CAIRO - Fourteen centuries of profound Islamic art will be celebrated in a new documentary film that takes a global look at Islamic art and architecture in a way that redraws a complete image of a dazzling civilization.
The film reflects "the whole breadth and depth of Islamic civilization," filmmaker Alex Kronemer, who has a master's degree in theological studies from Harvard University, told Toledo Blade on Saturday, March 24.
The new documentary, Islamic Art: Mirror of the Invisible World, will have its premiere on Sunday at the Toledo Museum of Art.
Taking a new scope of the Islamic culture, the 90-minute film goes through 1400-year history of Islamic art.
It also spans different categories of art from calligraphy and painting to architecture of the world's great mosques.
Kronemer noted that the film would show the result of centuries of collaboration between different cultures which resulted in the creation of a great art and civilization.
"When you take such an approach, you're kind of reminded that the conflicts and the tensions that consume a particular time or place in history tend to be forgotten, and what remains, what endures, are the cultural productions," he said in an interview this week.
"The thing that was most interesting, as the various scholars that we interviewed began to tell the story, was that the thread that ties together many of these great works of art is that they were all made at a crossroads of cultures, where people of the quote-unquote Islamic world were interacting with folks around them."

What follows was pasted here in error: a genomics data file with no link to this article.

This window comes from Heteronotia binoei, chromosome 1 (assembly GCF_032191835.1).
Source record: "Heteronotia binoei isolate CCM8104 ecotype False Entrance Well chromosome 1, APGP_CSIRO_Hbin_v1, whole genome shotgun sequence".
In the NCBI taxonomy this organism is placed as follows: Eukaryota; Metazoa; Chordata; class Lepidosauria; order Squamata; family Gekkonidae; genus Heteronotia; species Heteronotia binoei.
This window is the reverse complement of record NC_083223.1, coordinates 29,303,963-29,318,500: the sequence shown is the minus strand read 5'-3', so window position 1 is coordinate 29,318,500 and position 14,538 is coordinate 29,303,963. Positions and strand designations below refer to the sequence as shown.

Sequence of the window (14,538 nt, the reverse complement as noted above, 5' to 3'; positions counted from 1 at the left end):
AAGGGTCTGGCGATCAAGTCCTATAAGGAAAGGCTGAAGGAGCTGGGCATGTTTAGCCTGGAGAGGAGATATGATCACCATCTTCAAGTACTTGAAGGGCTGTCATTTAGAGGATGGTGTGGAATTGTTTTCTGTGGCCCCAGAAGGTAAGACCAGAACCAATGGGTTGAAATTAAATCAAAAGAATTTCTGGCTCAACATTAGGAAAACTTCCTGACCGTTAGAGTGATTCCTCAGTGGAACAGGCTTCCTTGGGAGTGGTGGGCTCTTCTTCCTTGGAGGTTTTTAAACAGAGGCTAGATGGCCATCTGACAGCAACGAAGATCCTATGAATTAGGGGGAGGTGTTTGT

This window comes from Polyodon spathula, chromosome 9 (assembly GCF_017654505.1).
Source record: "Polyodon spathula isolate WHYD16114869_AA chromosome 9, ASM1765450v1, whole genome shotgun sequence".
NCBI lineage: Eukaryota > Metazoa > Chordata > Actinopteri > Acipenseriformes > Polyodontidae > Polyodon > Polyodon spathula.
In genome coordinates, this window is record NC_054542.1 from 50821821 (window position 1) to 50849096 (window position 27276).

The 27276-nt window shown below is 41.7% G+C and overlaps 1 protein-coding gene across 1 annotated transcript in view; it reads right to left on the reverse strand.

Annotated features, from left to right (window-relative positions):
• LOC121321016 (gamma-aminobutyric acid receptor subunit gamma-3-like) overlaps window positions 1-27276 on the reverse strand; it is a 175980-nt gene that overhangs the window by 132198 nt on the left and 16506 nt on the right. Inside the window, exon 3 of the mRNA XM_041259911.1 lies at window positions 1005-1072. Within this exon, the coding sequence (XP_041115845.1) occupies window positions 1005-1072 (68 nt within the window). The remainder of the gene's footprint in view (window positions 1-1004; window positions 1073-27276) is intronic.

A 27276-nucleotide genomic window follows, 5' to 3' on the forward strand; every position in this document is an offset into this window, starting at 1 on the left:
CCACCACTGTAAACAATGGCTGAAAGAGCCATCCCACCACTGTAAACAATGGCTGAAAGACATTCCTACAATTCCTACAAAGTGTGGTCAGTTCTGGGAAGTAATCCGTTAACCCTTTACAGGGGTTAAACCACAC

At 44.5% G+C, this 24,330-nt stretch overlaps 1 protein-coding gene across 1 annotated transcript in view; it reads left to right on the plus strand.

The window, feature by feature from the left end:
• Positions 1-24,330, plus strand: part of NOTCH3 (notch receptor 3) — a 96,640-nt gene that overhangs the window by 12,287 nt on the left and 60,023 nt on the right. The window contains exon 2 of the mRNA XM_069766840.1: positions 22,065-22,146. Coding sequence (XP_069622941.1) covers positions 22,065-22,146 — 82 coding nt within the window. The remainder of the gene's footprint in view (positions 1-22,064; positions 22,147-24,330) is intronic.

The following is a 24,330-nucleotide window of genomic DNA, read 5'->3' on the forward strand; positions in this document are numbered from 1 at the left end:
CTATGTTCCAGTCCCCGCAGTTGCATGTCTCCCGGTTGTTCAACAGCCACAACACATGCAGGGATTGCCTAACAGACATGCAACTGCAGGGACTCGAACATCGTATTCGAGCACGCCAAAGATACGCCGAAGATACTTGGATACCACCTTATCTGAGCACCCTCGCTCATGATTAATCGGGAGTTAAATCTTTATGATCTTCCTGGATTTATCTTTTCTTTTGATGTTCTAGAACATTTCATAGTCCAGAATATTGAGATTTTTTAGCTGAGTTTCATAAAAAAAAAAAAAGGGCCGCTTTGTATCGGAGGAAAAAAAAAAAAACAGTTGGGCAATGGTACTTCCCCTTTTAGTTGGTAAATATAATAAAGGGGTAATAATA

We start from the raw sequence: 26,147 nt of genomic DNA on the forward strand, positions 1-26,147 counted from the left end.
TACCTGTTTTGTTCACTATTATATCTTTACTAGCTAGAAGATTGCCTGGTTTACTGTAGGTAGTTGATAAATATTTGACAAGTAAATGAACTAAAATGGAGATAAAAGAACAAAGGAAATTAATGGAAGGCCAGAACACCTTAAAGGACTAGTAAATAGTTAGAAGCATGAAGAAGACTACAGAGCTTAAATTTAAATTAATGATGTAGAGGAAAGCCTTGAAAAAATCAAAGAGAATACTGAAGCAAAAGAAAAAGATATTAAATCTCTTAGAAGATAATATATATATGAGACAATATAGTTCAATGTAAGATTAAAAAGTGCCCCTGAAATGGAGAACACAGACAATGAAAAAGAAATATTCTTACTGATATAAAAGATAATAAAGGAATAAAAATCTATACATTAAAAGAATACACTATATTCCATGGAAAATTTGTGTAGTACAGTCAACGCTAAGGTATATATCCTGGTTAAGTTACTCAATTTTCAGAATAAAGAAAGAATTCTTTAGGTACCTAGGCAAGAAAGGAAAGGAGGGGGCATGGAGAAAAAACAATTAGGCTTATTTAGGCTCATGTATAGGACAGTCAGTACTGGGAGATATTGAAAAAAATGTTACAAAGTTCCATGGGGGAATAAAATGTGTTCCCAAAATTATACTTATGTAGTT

The film is produced by the nonprofit Unity Productions Foundation film company, founded in 1999 by Kronemer and Michael Wolfe.
Announced a stated goal of creating "peace through the media," UPF's previous documentaries include Inside Islam; Muhammed: Legacy of a Prophet; and Prince Among Slaves.
The United States is home to an estimated Muslim minority of nearly eight million.
Tracing centuries of Islamic art development, the documentary film tries to draw a complete image of a great civilization that was reduced to images of a minority of extremists.
"I think that in the minds of many, Islam has become a caricature," Kronemer said.
"It is a caricature of [ticked-off] people who are just angry at the West and that's it, that's all we need to know.
Besides the fact that there's so much contemporary evidence to the contrary, the Islamic world is so large and so diverse, and I think that this film really shows the sensitivity and the sensuality that is a very big part of the Islamic story and serves in some ways to rebut the caricatures, he added.
Anti-Muslim frenzy has grown sharply in the US in recent months over plans to build a mosque near the site of the 9/11 attacks in New York, resulting in attacks on Muslims and their property.
In Hollywood, the world's cinema industry hub, Muslims and Arabs usually play the stereotypical blood-thirst terrorists or the uncivilized and greedy.
The head of the Union for Reform Judaism (URJ), America's largest Jewish movement, has accused US media of demonizing Islam and portraying Muslims as "satanic figures."
A 2007 survey by Pew Research Center and the Pew Forum found that the majority of Americans know very little about the practices of Islam.
It indicated that attitudes toward Muslims and Islam have grown more negative in recent years.
Kronemer, who served at the Bureau of Human Rights in the US State Department, focusing on US foreign policy and Islam, hopes the film will correct mistaken notions about Islam.
"Without the full context of America, you would jump to conclusions based on a very skewed view, he said.
What we're trying to do in general is provide bigger stories that go beyond the headlines."